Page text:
French microbiologist Didier Raoult on Friday released some early results from his treatment of 1061 coronavirus patients with a combination of hydroxychloroquine and the antibiotic azithromycin.
Raoult says the treatment had a good outcome in 91.7 percent of patients, a poor virological
outcome in 4.4 percent (viral shedding persistence at day 10) and a poor clinical outcome in 4.3 percent (either death or transfer to intensive care unit or hospitalization for 10 days or more).
He says 98 percent were eventually cured.
There were 5 deaths.
From the paper:
ABSTRACTRaoult on Friday was also visited by French President Emmanuel Macron.
Background In a recent survey, most physicians worldwide considered that hydroxychloroquine (HCQ) and azithromycin (AZ) are the two most effective drugs among available molecules against COVID-19. Nevertheless, to date, one preliminary clinical trial only has demonstrated its efficacy on the viral load. Additionally, a clinical study including 80 patients was published, and in vitro efficiency of this association was demonstrated.
The study was performed at IHU Méditerranée Infection, Marseille, France.
A cohort of 1061 COVID-19 patients, treated for at least 3 days with the HCQ-AZ combination and a follow-up of at least 9 days was investigated. Endpoints were death, worsening and viral shedding persistence.
From March 3rd to April 9th, 2020, 59,655 specimens from 38,617 patients were tested for COVID-19 by PCR. Of the 3,165 positive patients placed in the care of our institute, 1061 previously unpublished patients met our inclusion criteria. Their mean age was 43.6 years old and 492 were male (46.4%). No cardiac toxicity was observed. A good clinical outcome and virological cure was obtained in 973 patients within 10 days (91.7%). Prolonged viral carriage at completion of treatment was observed in 47 patients (4.4%) and was associated to a higher viral load at diagnosis (p < 10-2 ) but viral culture was negative at day 10 and all but one were PCR-cleared at day 15. A poor outcome was observed for 46 patients (4.3%); 10 were transferred to intensive care units, 5 patients died (0.47%) (74-95 years old) and 31 required 10 days of hospitalization or more. Among this group, 25 patients are now cured and 16 are still hospitalized (98% of patients cured so far). Poor clinical outcome was significantly associated to older age (OR 1.11), initial higher severity (OR 10.05) and low 2 hydroxychloroquine serum concentration. In addition, both poor clinical and virological outcomes were associated to the use of selective beta-blocking agents and angiotensin II receptor blockers (P<0.05). Mortality was significantly lower in patients who had received > 3 days of HCQ-AZ than in patients treated with other regimens both at IHU and in all Marseille public hospitals (p< 10-2 ).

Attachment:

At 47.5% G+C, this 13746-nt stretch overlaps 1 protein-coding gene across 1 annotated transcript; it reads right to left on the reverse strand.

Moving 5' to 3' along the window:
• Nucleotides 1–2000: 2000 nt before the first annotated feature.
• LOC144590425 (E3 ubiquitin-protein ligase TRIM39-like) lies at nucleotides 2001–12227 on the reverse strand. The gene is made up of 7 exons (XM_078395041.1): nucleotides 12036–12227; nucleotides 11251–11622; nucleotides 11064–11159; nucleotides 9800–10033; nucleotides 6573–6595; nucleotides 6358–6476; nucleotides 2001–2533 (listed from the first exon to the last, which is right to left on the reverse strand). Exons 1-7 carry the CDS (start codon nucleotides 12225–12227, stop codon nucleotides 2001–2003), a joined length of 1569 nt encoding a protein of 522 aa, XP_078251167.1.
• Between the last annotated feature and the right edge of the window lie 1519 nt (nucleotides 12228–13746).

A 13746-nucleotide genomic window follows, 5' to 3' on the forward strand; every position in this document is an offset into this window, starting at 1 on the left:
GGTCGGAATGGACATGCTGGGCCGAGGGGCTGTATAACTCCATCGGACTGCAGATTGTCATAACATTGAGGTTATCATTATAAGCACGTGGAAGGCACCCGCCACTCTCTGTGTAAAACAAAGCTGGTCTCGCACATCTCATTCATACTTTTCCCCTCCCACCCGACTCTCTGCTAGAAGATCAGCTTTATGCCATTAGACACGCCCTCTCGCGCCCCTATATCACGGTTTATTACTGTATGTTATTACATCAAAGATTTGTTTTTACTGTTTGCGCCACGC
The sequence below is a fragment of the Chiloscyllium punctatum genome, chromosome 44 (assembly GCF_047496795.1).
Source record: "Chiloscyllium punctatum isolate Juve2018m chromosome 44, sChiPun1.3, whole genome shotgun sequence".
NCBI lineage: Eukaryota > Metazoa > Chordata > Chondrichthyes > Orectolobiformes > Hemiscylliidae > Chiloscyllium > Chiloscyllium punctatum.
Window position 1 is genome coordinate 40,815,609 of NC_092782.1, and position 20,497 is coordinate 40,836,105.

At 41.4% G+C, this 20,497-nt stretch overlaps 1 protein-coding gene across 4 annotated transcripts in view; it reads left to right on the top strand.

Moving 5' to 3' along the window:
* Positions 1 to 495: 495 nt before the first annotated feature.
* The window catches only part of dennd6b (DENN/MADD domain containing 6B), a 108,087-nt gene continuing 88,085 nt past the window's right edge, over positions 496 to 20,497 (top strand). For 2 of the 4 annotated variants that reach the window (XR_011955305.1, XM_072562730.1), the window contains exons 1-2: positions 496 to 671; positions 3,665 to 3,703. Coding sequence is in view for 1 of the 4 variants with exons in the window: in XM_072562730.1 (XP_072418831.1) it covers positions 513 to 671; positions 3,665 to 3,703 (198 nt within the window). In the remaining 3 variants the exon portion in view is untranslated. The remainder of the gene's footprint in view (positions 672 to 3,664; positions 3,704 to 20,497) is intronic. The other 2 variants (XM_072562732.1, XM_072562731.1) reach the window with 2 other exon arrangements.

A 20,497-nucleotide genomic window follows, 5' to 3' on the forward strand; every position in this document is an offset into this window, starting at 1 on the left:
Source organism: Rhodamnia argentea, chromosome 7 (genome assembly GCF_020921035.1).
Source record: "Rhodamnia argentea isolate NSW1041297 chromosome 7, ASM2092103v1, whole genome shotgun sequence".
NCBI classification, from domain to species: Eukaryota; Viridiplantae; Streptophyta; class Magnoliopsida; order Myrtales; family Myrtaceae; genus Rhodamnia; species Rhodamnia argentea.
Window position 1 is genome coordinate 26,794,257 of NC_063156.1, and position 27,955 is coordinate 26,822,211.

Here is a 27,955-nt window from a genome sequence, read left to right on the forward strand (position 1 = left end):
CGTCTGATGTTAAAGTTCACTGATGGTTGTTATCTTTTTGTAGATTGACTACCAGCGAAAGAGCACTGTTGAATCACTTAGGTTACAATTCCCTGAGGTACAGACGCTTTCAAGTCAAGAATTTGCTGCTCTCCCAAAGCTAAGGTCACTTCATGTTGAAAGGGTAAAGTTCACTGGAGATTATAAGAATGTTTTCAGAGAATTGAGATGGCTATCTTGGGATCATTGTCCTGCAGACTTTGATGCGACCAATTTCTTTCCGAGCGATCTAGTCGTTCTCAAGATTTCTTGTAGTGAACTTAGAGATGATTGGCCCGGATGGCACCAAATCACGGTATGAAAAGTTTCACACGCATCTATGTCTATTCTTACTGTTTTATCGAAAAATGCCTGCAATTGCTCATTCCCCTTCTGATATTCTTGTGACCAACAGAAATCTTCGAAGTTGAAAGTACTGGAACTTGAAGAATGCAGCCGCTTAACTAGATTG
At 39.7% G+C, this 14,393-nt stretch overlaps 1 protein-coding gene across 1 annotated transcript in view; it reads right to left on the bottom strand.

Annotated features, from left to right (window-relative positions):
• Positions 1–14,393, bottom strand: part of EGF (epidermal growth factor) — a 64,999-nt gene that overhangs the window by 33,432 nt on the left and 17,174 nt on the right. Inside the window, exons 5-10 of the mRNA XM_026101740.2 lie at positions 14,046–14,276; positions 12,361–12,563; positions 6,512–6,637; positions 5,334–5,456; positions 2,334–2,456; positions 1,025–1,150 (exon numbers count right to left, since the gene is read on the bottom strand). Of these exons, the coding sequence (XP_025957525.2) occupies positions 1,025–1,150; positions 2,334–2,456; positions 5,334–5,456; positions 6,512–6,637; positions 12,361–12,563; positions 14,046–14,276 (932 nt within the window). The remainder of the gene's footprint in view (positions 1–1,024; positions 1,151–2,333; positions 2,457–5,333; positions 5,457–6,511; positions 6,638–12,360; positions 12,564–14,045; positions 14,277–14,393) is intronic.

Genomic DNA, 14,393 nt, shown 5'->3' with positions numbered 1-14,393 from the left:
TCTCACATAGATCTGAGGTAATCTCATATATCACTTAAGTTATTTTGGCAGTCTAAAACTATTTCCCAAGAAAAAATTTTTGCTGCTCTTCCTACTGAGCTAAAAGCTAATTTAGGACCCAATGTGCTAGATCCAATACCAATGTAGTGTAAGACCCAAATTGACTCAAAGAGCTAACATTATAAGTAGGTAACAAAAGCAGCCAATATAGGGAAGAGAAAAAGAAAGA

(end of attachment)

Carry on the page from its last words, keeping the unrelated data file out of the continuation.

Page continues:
The HCQ-AZ combination, when started immediately after diagnosis, is a safe and efficient treatment for COVID-19, with a mortality rate of 0.5%, in elderly patients. It avoids worsening and clears virus persistence and contagiosity in most cases.
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